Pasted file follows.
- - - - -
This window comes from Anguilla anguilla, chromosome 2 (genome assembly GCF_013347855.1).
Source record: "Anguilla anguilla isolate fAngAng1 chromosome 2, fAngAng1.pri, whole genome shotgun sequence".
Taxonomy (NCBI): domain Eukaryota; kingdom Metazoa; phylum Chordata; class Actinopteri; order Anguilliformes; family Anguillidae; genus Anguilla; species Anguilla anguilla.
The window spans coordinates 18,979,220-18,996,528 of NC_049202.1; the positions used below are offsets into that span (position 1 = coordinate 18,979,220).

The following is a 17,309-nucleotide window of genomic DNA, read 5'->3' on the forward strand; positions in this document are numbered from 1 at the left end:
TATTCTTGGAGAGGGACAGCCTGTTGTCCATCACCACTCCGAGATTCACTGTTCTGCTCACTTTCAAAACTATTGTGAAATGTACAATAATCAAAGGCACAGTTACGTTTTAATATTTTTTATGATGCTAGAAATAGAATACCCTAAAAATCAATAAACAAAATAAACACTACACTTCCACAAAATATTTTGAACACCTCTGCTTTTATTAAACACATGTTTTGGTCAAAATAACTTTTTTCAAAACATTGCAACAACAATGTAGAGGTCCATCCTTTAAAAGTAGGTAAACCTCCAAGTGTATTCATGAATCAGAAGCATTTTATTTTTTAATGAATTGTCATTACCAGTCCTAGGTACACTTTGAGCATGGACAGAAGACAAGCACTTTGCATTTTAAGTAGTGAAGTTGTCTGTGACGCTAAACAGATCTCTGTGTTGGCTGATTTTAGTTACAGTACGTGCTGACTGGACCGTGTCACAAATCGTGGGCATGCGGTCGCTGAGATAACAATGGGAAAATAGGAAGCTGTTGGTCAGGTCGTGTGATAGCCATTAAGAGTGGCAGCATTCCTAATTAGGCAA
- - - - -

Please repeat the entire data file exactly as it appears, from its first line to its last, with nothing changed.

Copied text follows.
This window comes from Anguilla anguilla, chromosome 2 (genome assembly GCF_013347855.1).
Source record: "Anguilla anguilla isolate fAngAng1 chromosome 2, fAngAng1.pri, whole genome shotgun sequence".
Taxonomy (NCBI): domain Eukaryota; kingdom Metazoa; phylum Chordata; class Actinopteri; order Anguilliformes; family Anguillidae; genus Anguilla; species Anguilla anguilla.
The window spans coordinates 18,979,220-18,996,528 of NC_049202.1; the positions used below are offsets into that span (position 1 = coordinate 18,979,220).

The following is a 17,309-nucleotide window of genomic DNA, read 5'->3' on the forward strand; positions in this document are numbered from 1 at the left end:
TATTCTTGGAGAGGGACAGCCTGTTGTCCATCACCACTCCGAGATTCACTGTTCTGCTCACTTTCAAAACTATTGTGAAATGTACAATAATCAAAGGCACAGTTACGTTTTAATATTTTTTATGATGCTAGAAATAGAATACCCTAAAAATCAATAAACAAAATAAACACTACACTTCCACAAAATATTTTGAACACCTCTGCTTTTATTAAACACATGTTTTGGTCAAAATAACTTTTTTCAAAACATTGCAACAACAATGTAGAGGTCCATCCTTTAAAAGTAGGTAAACCTCCAAGTGTATTCATGAATCAGAAGCATTTTATTTTTTAATGAATTGTCATTACCAGTCCTAGGTACACTTTGAGCATGGACAGAAGACAAGCACTTTGCATTTTAAGTAGTGAAGTTGTCTGTGACGCTAAACAGATCTCTGTGTTGGCTGATTTTAGTTACAGTACGTGCTGACTGGACCGTGTCACAAATCGTGGGCATGCGGTCGCTGAGATAACAATGGGAAAATAGGAAGCTGTTGGTCAGGTCGTGTGATAGCCATTAAGAGTGGCAGCATTCCTAATTAGGCAA